Saint of the Month: St. Jane Frances de Chantal

St. Jane Frances de Chantal was a devoted wife and mother and the foundress of a vital women’s religious order. Jane (Jeanne Francoise) was born in 1572 at Dijon, France to Benigne and Marguerite Fremyot. Benigne was the president of the parliament of the Province of Burgundy. Marguerite died when Jane was just eighteen months old. Benigne himself provided for a high quality education for his children. By the time she reached adulthood, Jane was a lovely woman of refined manner. In 1592, Benigne arranged for Jane to marry Baron Christopher de Chantal and they lived in a castle at nearby Bourbilly. There, they enjoyed the social life of nobility. After the death of her sister, which left three young children without a mother, Jane brought them to live at the castle. She and Christopher then had a son and three daughters.


Since Christopher was often called away to serve at court, the Baroness became an adept manager of the family estate. She also made time to distribute alms and other assistance to her needy neighbors. Disaster struck in 1601 when Christopher was killed in a hunting accident. Jane Frances was twenty eight years old, heartbroken, and struggling to forgive the man who caused her husband’s death. She took a private vow of chastity. She went to her father-in-law’s castle at his request at Monthelon in France’s Loire Valley. There, she again became a very capable manager of a vast estate. She was beloved by the employees because she sincerely cared about their welfare, and worked tirelessly to see to the proper education for her children and her father-in-law’s other children.At some point, Jane Frances experienced a vivid dream, in which she was shown the image of a man who would be sent to be her spiritual director. In 1604, she was invited to attend a series of Lenten talks in Dijon and she joined her father there. The lessons were being given by the visiting bishop, [St.] Francis de Sales, who was exiled from his see in Geneva. Jane Frances immediately recognized him as the man she was shown in her dream. He, too, had seen her image in a dream as the woman who would be the collaborator in his mission. As her spiritual director, De Sales encouraged her to lovingly perform her domestic obligations, and his advice helped her tremendously to tend to her children, father, and father-in-law. By 1610, Jane’s children had been settled. One daughter had died and another, Marie Aymee had married and moved to Annecy, France. Jane’s son, Benigne, was living with his grandfather in Dijon and had a future serving at court. Francoise was finishing her education, taught by her mother.


Jane seriously considered joining the Carmelite order, but de Sales advised against it, because he had another idea to meet a real need. Living at Annecy, Jane, with her friend and advisor Bishop de Sales, conceived of a new women’s religious order. It was based on the story of the Virgin Mary going to assist her cousin Elizabeth, elderly and with child. This order, The Visitation Of Mary, was to be of assistance to women in need, but it was eventually changed to a cloistered community. What was unique about this order was that it welcomed women for whom the rigors of most religious orders were too harsh. There were many women who were older, in imperfect health, widowed, or otherwise unable to withstand strict physical requirements who wished to give their lives in contemplative prayer, and this new order met that need.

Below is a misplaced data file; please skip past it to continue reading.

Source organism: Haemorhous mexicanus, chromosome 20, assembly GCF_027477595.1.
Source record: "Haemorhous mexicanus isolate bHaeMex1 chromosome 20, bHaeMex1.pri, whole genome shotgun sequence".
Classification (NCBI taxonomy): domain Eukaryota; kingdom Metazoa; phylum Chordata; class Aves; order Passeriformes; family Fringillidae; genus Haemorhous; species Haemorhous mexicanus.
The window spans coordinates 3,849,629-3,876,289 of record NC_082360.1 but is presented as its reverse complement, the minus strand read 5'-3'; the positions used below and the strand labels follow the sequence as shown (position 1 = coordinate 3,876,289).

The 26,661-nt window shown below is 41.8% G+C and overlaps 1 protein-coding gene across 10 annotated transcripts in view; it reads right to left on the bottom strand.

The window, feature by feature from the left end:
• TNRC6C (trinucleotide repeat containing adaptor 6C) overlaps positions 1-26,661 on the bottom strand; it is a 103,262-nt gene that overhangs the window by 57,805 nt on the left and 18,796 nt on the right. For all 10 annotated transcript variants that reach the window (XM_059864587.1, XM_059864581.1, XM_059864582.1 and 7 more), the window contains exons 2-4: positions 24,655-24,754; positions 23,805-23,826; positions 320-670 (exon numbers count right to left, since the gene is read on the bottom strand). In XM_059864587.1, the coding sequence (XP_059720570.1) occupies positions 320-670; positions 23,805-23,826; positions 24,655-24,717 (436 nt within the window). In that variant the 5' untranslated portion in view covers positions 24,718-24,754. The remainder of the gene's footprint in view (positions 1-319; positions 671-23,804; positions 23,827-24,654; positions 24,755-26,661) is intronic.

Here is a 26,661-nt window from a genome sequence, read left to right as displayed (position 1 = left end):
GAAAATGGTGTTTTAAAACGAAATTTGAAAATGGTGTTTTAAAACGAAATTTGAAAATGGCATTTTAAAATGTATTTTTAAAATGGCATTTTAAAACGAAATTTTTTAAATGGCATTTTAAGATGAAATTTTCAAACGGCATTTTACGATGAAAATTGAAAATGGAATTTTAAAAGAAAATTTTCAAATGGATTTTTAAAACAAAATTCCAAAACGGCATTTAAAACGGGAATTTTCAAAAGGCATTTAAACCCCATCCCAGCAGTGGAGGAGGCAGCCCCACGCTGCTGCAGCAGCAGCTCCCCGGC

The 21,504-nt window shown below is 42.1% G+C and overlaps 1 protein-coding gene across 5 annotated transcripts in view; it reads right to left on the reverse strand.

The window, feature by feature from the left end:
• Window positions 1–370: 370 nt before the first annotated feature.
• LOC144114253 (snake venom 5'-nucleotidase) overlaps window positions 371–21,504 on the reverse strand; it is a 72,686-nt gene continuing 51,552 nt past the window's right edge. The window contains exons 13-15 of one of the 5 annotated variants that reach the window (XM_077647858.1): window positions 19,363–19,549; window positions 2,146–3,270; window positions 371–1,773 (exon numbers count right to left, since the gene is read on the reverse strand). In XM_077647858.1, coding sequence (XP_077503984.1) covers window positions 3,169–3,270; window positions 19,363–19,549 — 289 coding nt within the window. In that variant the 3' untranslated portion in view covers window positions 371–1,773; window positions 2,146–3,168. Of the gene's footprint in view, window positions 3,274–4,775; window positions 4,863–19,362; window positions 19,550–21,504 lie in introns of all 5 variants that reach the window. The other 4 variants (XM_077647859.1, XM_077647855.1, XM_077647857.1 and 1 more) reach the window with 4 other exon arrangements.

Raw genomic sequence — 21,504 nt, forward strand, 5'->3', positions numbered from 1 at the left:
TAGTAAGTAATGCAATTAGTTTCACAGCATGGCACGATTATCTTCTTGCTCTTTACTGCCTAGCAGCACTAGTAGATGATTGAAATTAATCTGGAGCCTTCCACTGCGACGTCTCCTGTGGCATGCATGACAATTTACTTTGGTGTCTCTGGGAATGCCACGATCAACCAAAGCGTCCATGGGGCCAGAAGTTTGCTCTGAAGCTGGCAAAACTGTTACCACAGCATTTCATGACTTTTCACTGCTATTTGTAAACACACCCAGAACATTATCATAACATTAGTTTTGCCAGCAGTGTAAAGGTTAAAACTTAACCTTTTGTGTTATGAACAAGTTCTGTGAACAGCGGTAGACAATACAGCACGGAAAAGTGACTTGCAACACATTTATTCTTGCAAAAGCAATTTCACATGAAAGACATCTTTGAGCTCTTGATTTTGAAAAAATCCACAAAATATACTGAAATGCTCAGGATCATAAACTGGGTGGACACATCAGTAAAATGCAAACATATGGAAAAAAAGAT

Bishop de Sales bought a house near Annecy and brought in some women to join Jane in establishing this community. Since Jane had bequeathed her wealth to her surviving children, the new order began with little assets.


Due to Mother Jane’s kind manner and leadership ability and De Sales’s reputation for holiness and wisdom, the fledgling order grew quickly. By the time de Sales died in 1622, there were thirteen monasteries. After his death, his friend [St.] Vincent de Paul became the advisor and friend of Jane and her order. Jane’s religious daughters chose her repeatedly to be their mother superior. In addition to that, she dedicated much of her time to establishing new convents. She was doing just that when she died at the Moulins convent December 13, 1641. She was sixty-nine years old.
St. Jane Frances de Chantal was able to turn heartbreak and loss into great fruitfulness. At the time of her death, there were eighty-seven Visitation monasteries. She will always be associated with her mentor, the great Doctor of the Church, St. Francis de Sales. She was very devoted to the Sacred Heart of Jesus and Immaculate Heart of Mary. Thus, it is no surprise that the most notable of her religious “daughters”, [St.] Margaret Mary Alacoque, at her Visitation convent at Paray-le-Monial, was the recipient of a Sacred Heart private revelation from Jesus Himself just decades after St. Jane’s death. St. Jane is buried at Annecy, near her cherished spiritual director, Francis. Her feast day is August 12.